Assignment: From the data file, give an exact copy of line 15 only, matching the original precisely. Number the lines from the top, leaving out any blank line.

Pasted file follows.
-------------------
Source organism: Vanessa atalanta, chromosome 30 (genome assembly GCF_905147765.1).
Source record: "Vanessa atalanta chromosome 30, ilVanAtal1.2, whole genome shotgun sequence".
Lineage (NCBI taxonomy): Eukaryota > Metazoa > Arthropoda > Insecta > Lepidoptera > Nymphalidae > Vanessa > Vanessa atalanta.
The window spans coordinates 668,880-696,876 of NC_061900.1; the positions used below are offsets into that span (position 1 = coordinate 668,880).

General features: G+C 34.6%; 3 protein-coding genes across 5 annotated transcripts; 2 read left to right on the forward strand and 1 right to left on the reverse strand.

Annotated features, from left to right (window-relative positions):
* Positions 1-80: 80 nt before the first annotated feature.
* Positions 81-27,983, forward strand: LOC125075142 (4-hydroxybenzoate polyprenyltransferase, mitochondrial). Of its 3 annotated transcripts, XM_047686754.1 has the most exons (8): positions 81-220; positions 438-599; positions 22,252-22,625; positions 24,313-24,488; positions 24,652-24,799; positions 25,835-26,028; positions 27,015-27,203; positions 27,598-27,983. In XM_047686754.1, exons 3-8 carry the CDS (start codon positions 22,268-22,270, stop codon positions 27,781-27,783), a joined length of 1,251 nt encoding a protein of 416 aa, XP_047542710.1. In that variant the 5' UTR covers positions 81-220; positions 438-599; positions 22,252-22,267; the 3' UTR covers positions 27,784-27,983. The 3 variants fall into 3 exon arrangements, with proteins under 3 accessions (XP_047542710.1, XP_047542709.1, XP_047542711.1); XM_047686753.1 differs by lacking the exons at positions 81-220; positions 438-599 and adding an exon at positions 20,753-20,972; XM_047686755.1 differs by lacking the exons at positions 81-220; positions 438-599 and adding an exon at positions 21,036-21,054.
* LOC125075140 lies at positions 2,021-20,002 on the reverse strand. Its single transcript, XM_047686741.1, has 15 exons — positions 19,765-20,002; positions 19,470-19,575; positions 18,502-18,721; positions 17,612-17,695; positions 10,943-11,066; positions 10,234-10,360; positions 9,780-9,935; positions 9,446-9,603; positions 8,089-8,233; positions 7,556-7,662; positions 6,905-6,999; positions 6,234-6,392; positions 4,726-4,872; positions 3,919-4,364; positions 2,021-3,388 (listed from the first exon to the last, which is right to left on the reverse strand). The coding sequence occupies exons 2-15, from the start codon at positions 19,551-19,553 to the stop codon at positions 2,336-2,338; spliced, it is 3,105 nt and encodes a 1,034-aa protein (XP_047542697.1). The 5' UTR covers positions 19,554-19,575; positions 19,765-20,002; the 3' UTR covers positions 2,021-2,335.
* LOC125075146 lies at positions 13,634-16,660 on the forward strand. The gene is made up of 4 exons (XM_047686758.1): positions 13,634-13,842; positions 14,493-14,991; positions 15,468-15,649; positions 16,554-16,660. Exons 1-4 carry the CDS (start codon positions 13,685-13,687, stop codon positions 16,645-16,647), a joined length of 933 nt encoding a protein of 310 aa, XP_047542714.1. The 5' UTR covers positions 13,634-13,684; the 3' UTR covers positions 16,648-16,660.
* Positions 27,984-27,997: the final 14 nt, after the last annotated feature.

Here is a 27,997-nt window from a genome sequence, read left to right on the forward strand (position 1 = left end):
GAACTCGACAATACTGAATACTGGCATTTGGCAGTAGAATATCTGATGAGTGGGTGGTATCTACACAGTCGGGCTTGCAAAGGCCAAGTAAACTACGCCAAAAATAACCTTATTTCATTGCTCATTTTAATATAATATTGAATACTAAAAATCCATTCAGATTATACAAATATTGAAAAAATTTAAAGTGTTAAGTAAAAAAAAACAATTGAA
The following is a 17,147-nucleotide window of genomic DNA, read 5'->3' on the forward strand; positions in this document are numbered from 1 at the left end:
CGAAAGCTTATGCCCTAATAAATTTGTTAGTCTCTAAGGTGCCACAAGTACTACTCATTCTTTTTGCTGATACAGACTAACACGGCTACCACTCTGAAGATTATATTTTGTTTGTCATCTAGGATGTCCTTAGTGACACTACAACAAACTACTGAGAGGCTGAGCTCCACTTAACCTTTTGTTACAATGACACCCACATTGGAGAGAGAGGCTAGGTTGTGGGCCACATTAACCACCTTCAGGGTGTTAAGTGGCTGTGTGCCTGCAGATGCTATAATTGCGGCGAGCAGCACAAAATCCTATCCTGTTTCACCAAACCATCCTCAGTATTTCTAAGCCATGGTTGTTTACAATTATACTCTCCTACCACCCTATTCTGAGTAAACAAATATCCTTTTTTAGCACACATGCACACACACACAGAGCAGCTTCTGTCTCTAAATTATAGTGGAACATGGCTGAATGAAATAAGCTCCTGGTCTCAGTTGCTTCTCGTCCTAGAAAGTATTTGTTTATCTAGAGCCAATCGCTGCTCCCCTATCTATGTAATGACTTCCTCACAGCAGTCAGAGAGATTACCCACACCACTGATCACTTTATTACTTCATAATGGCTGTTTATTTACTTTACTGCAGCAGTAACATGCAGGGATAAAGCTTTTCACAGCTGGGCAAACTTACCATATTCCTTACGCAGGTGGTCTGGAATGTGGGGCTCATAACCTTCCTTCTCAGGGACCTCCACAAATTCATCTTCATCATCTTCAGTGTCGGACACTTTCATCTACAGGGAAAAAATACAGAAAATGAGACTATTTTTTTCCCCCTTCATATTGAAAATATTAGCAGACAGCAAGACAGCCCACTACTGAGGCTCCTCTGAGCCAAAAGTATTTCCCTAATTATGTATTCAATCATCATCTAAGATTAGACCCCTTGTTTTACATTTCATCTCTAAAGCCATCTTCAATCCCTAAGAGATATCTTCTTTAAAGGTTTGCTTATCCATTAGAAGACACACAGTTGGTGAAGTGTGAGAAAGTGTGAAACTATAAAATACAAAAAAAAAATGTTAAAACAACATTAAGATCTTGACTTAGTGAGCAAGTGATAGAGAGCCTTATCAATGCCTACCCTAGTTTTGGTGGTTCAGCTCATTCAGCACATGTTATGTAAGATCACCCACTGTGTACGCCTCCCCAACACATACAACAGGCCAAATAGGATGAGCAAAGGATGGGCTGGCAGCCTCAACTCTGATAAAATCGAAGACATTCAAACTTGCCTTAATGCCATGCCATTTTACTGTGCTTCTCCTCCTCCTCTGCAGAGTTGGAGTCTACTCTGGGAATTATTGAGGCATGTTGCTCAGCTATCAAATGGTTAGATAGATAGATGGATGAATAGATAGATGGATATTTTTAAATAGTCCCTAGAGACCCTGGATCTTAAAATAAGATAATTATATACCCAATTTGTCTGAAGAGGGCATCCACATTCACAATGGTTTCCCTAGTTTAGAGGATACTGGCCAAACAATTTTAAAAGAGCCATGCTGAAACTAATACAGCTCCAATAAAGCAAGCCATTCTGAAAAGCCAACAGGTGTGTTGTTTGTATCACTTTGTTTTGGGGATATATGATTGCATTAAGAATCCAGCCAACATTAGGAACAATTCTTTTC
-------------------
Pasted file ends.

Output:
CGAAAGCTTATGCCCTAATAAATTTGTTAGTCTCTAAGGTGCCACAAGTACTACTCATTCTTTTTGCTGATACAGACTAACACGGCTACCACTCTGAAGATTATATTTTGTTTGTCATCTAGGATGTCCTTAGTGACACTACAACAAACTACTGAGAGGCTGAGCTCCACTTAACCTTTTGTTACAATGACACCCACATTGGAGAGAGAGGCTAGGTTGTGGGCCACATTAACCACCTTCAGGGTGTTAAGTGGCTGTGTGCCTGCAGATGCTATAATTGCGGCGAGCAGCACAAAATCCTATCCTGTTTCACCAAACCATCCTCAGTATTTCTAAGCCATGGTTGTTTACAATTATACTCTCCTACCACCCTATTCTGAGTAAACAAATATCCTTTTTTAGCACACATGCACACACACACAGAGCAGCTTCTGTCTCTAAATTATAGTGGAACATGGCTGAATGAAATAAGCTCCTGGTCTCAGTTGCTTCTCGTCCTAGAAAGTATTTGTTTATCTAGAGCCAATCGCTGCTCCCCTATCTATGTAATGACTTCCTCACAGCAGTCAGAGAGATTACCCACACCACTGATCACTTTATTACTTCATAATGGCTGTTTATTTACTTTACTGCAGCAGTAACATGCAGGGATAAAGCTTTTCACAGCTGGGCAAACTTACCATATTCCTTACGCAGGTGGTCTGGAATGTGGGGCTCATAACCTTCCTTCTCAGGGACCTCCACAAATTCATCTTCATCATCTTCAGTGTCGGACACTTTCATCTACAGGGAAAAAATACAGAAAATGAGACTATTTTTTTCCCCCTTCATATTGAAAATATTAGCAGACAGCAAGACAGCCCACTACTGAGGCTCCTCTGAGCCAAAAGTATTTCCCTAATTATGTATTCAATCATCATCTAAGATTAGACCCCTTGTTTTACATTTCATCTCTAAAGCCATCTTCAATCCCTAAGAGATATCTTCTTTAAAGGTTTGCTTATCCATTAGAAGACACACAGTTGGTGAAGTGTGAGAAAGTGTGAAACTATAAAATACAAAAAAAAAATGTTAAAACAACATTAAGATCTTGACTTAGTGAGCAAGTGATAGAGAGCCTTATCAATGCCTACCCTAGTTTTGGTGGTTCAGCTCATTCAGCACATGTTATGTAAGATCACCCACTGTGTACGCCTCCCCAACACATACAACAGGCCAAATAGGATGAGCAAAGGATGGGCTGGCAGCCTCAACTCTGATAAAATCGAAGACATTCAAACTTGCCTTAATGCCATGCCATTTTACTGTGCTTCTCCTCCTCCTCTGCAGAGTTGGAGTCTACTCTGGGAATTATTGAGGCATGTTGCTCAGCTATCAAATGGTTAGATAGATAGATGGATGAATAGATAGATGGATATTTTTAAATAGTCCCTAGAGACCCTGGATCTTAAAATAAGATAATTATATACCCAATTTGTCTGAAGAGGGCATCCACATTCACAATGGTTTCCCTAGTTTAGAGGATACTGGCCAAACAATTTTAAAAGAGCCATGCTGAAACTAATACAGCTCCAATAAAGCAAGCCATTCTGAAAAGCCAACAGGTGTGTTGTTTGTATCACTTTGTTTTGGGGATATATGATTGCATTAAGAATCCAGCCAACATTAGGAACAATTCTTTTC